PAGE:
Tony Harrison's poem "V" is a lament for the polarisation that he sees in society. There are clear links to Thomas Gray's poem "Elegy Written in a Country Church Yard." These links include the quatrain AB rhyme scheme and the poetic scale which is mirrored in "V." These poems are both about the poorer classes, but aimed at the upper ones, aristocracy in Gray's case, "Let not ambition mock their useful toil.Nor Grandeur." There is also the link of sadness within the poems, as Harrison is standing in the graveyard where his parents are buried and Gray talks about how the potential of poor people is blighted by the aristocracy. The title itself is about this, as "V" is about the many dichotomies of life, as well as being a poem about Harrison himself. Growing through the social classes from a working class boy to a successful poet, despite this, he still wishes to remain in the same social circle as his parents.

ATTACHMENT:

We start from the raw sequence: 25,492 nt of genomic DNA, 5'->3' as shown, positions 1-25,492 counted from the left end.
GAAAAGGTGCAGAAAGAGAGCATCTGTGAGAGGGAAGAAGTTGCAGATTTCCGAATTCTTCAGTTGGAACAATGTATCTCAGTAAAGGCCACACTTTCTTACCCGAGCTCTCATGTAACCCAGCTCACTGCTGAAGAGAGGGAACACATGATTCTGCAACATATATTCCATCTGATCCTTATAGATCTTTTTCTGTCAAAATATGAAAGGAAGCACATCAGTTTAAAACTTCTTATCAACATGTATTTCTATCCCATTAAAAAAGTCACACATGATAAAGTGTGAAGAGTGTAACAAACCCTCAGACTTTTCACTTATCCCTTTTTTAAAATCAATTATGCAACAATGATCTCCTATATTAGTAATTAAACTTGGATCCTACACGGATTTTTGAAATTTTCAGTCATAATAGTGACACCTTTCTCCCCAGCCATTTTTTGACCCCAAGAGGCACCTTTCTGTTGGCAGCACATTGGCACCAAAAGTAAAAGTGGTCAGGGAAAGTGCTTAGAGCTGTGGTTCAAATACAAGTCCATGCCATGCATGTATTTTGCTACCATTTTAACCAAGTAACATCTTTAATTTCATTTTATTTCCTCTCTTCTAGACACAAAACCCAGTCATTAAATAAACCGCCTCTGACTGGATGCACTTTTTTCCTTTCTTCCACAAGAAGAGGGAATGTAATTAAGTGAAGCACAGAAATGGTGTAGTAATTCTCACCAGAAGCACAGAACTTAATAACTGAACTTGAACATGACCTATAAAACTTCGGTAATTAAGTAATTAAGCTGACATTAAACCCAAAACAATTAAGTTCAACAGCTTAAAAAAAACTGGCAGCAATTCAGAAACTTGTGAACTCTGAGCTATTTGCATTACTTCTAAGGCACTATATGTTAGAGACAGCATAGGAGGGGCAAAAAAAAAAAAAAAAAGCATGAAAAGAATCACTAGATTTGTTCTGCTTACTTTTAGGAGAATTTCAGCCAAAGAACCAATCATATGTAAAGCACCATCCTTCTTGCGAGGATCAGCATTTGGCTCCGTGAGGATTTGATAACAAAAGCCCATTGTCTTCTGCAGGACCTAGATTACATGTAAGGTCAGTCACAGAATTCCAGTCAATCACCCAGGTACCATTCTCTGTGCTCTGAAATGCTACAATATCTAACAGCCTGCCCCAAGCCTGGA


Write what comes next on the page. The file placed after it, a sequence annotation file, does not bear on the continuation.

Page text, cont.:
Despite the links there are also differences such as the use of colloquial language, "you'll have to," along with other subtle differences such as the euphemism "Slab" when referring to a grave instead of Gray's use of "Narrow cell." This is a deliberate difference that Harrison has employed to show how the time of Gray's poem is both very different from his own, but not completely, as "Slab" is just another word for coffin, much like "Narrow cell." Another difference between the times is shown by Gray's use of the term "Sire" for the Father of the family, and Harrison's use of "Dad.".
Harrison also uses euphemistic phrase "know their place of rest" in which is embedded the verbal phrase "know their place" which, in the late 19th century, served as a social mantra that defined and restricted the opportunities of the working class within the social hierarchy. Harrison uses the alliteration of "Butcher, baker, bard" to show inclusivity as the role of being a bard used to be revered in Anglo-Saxon times.